Parliament’ s IT system was hacked last Friday, compromising the email accounts of almost 1% of the 9,000 users of the system according to the latest reports.
Remote Access Disabled
After the sustained cyber attack, which some media commentators have already blamed on a state-sponsored attack by Russia (North Korea and Iran have also been mentioned), remote access to the emails of MPs, peers, and their staff was disabled in order to safeguard the system. As well as the disruption caused to the UK government by the attack, one fear is that some of the information stolen by the attackers could lead to blackmail attempts.
It has been reported that the attackers were looking for accounts with weak passwords as these would give them the best chance of gaining quick access.
The parliamentary email system was shut down and MPs were also prevented from being able to access their email accounts remotely from outside of Westminster while the attack was investigated.
Also, it has been reported that any individuals whose accounts were compromised during the attack have been contacted and investigations are now under way to determine whether any data has been lost.
This new attack comes hot on the heels of the WannaCry attack in May in which ransomware infected the computers of an estimated 300,000 victims in 150 countries worldwide, many of them large, well-known businesses and organizations, including 16 health service organisations in the UK. That attack has since been attributed to a North Korea-based hacking group known as Lazarus, the same group that targeted Sony Pictures with a hack in 2014 over the release of the film ‘The Interview’ which satirised the North Korean leadership.
Echoes Of The US Election
The attack on the UK Parliament’s email system is also reminiscent of the cyber attacks against Democratic Party organisation during the 2016 election campaign where Democratic National Committee (DNC) emails were hacked and leaked, possibly influencing the presidential vote in Donald Trump’s favour. At the time, the finger of suspicion was pointed firmly at Russia as President Obama was reported to have warned Russian President Vladimir Putin about the possible consequences for the cyber attacks.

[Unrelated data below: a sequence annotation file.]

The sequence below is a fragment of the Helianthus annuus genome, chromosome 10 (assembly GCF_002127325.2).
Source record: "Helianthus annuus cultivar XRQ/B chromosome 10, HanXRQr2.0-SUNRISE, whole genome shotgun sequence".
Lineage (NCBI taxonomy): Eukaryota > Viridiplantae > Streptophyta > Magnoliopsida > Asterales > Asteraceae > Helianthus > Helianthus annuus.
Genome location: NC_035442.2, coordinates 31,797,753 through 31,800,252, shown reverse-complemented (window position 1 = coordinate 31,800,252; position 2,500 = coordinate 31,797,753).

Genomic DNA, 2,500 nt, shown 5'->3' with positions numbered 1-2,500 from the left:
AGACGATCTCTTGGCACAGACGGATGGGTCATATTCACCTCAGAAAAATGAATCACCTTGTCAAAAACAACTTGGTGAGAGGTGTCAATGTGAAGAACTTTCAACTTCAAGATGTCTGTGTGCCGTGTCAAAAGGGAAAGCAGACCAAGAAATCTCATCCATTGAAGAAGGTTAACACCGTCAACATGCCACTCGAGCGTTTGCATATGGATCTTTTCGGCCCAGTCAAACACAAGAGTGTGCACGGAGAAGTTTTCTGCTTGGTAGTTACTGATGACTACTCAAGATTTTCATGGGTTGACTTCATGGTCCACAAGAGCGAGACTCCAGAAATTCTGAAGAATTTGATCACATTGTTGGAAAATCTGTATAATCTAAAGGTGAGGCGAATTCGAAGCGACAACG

What Does This Mean For Your Business?
This is another example of how even important and supposedly secure government systems can be vulnerable to cyber attack. Although we don’t know (and may never know) the full effects and the extent of this latest attack, it is a reminder that everyone, whether they are in Parliament or elsewhere, needs to do everything possible to maintain their own cyber-security.
In the wake of this latest attack and the WannaCry attack, Internet and data security, particularly with GDPR due to come into force next year, must surely now be given high priority by businesses and must be championed at board level. The danger and false economy of staying with old operating systems as long as possible, and the favouring of potentially weak password-based systems have been painfully exposed.
Businesses need to take a range of measures to ensure that they are well defended against known cyber threats, and prepared for the aftermath, should defences be breached. Preparations could include making sure that all the latest updates and patches are installed on systems and that anti-virus software is up to date, all important data is regularly and securely backed-up, all staff are trained to spot and deal correctly with potential threats, and workable Disaster Recovery and Business Continuity Plans are in place.